Does your workplace have cliques? If so, you certainly aren't alone.
According to a new survey released by CareerBuilder this week, more than 40 percent of workers say that their office has cliques.
According to a news release from CareerBuilder annoucing the results of the study:
While only one in ten workers (11 percent) said they felt intimidated by office cliques, 20 percent of workers said they’ve done something they’re really not interested in or didn’t want to do just to fit in with co-workers. Forty-six percent in this subgroup simply went to happy hours to fit in, but the reluctant, adaptive behavior doesn’t end there. Some other activities include:
· “Watched a certain TV show or movie to discuss at work the next day” – 21 percent
· “Made fun of someone else or pretended not to like them” – 19 percent
· “Pretended to like certain food” – 17 percent
· “Took smoke breaks” – 9 percent
Moreover, about 1 in 7 said they hide their political affiliation to fit in (15 percent), ten percent don’t reveal personal hobbies, and nine percent keep their religious affiliations and beliefs a secret.
Bosses and Office Cliques
“Thirteen percent of workers said the presence of office cliques has had a negative impact on their career progress,” says Rosemary Haefner, vice president of Human Resources at CareerBuilder. “While it’s human nature to associate with peers who possess similar personality types and characteristics, cliques can be counterproductive in the workplace. We see more managers using team-building activities or assembling people from different groups to work on projects to help discourage behaviors that can alienate others.”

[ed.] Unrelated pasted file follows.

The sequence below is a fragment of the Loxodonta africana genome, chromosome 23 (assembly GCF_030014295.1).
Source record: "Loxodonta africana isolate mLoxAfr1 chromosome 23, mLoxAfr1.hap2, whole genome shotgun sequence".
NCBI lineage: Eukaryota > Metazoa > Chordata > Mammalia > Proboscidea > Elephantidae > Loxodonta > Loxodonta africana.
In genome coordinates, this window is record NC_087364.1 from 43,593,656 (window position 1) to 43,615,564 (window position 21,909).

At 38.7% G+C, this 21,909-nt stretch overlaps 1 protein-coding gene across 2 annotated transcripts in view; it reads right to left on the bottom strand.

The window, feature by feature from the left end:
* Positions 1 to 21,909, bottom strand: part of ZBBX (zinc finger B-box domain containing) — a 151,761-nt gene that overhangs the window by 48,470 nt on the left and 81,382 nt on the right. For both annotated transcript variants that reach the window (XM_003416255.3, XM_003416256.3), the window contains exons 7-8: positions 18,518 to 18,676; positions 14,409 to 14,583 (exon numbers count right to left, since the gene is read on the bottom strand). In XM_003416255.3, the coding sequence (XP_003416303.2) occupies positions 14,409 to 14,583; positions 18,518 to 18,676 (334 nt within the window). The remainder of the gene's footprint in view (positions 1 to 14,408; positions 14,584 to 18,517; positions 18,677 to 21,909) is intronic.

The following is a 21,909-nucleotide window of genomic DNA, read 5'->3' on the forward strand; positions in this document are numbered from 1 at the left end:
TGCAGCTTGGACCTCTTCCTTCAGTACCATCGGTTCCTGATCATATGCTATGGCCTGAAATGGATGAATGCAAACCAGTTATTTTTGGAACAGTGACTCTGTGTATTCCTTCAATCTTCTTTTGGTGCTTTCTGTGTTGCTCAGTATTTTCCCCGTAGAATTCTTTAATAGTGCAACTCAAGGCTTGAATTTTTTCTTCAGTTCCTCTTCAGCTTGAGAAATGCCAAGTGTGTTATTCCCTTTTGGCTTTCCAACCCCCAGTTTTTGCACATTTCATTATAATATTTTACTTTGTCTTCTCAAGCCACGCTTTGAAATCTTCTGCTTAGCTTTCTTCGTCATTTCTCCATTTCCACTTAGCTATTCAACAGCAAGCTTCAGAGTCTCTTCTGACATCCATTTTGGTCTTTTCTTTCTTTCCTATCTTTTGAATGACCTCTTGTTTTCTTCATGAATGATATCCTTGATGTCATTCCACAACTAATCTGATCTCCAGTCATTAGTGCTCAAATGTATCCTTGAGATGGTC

The survey found that not all managers succeed at staying neutral. Nearly half of those workers whose workplaces have cliques (46 percent) say their boss is a part of clique with some of his or her employees.
High School Personas and Office Cliques
According to the survey, workers who fit a specific persona in high school are also more likely to be in an office clique. Participants were asked to describe their high school selves as one of the following stereotypical archetypes: athlete, honor society, cheerleader, drama club, geek, class clown, student government, teacher’s pet, band/choir.
Former “class clowns,” “geeks,” and “athletes” were the most likely to say they currently belong to an office clique in their job today. Interestingly, participants who chose not to self-identify as fitting one of the above personas are the least likely to be a part of an office clique.
Additionally, 17 percent of those workers who consider themselves to be introverts are members of an office clique, compared to 27 percent of extroverts.
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